What Is The Importance Of Secrecy In The Scarlet Letter

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Secrecy, in its pure nature, disorients society from what one wishes to expose; it becomes a prerequisite to many for it is portrayed as the only course of action to mask one’s true self, imperfections, and mistakes, without consequences. Society attempts to disguise or delude sins due to shame or fear of dilapidating a reputation and, often, hiding behind white-lies reveals a person’s forthright values and conscientious intentions. Consequently, Nathaniel Hawthorne intensifies the need for secrecy through the character of Arthur Dimmesdale - whom questionably attempts to avoid facing his own sin - by beautifully practicing motif throughout the novel The Scarlet Letter.

Dimmesdale’s mistakes are clearly affirmed to the reader when he commits adultery and keeps his secret to himself. The character does so to preserve his reputation of town-minister with the reasoning that the townspeople would essentially depart from God if he were to “expose himself.” The Irony comes into play when Dimmesdale becomes rather idiosyncratic to the reader since the character is, essentially, a fraud. Furthermore, the reader is able to distinguish the use of motif and the need to keep reputations intact and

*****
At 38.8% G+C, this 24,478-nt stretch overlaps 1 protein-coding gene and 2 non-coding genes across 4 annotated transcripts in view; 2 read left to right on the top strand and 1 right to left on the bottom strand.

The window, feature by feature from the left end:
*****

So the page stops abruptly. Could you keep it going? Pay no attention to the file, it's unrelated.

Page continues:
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By striving to reach a utopian society, individuals avoid confrontation or a need for help, whether it be from God or man. Through a Christian perspective, It is extremely apparent that Dimmesdale yearns the image of perfection for himself, and continues to bottle in his necessity for salvation. Moreover, Dimmesdale adjudicated to fast and whip himself as self-punishment. This act is not infinitesimal, for it is a rather essential and substantial event in Hawthorne’s work. Secrecy has become a daily burden many have to carry. Nevertheless, it is human nature for one to desire the approval of others, and that is one thing society will never be able to
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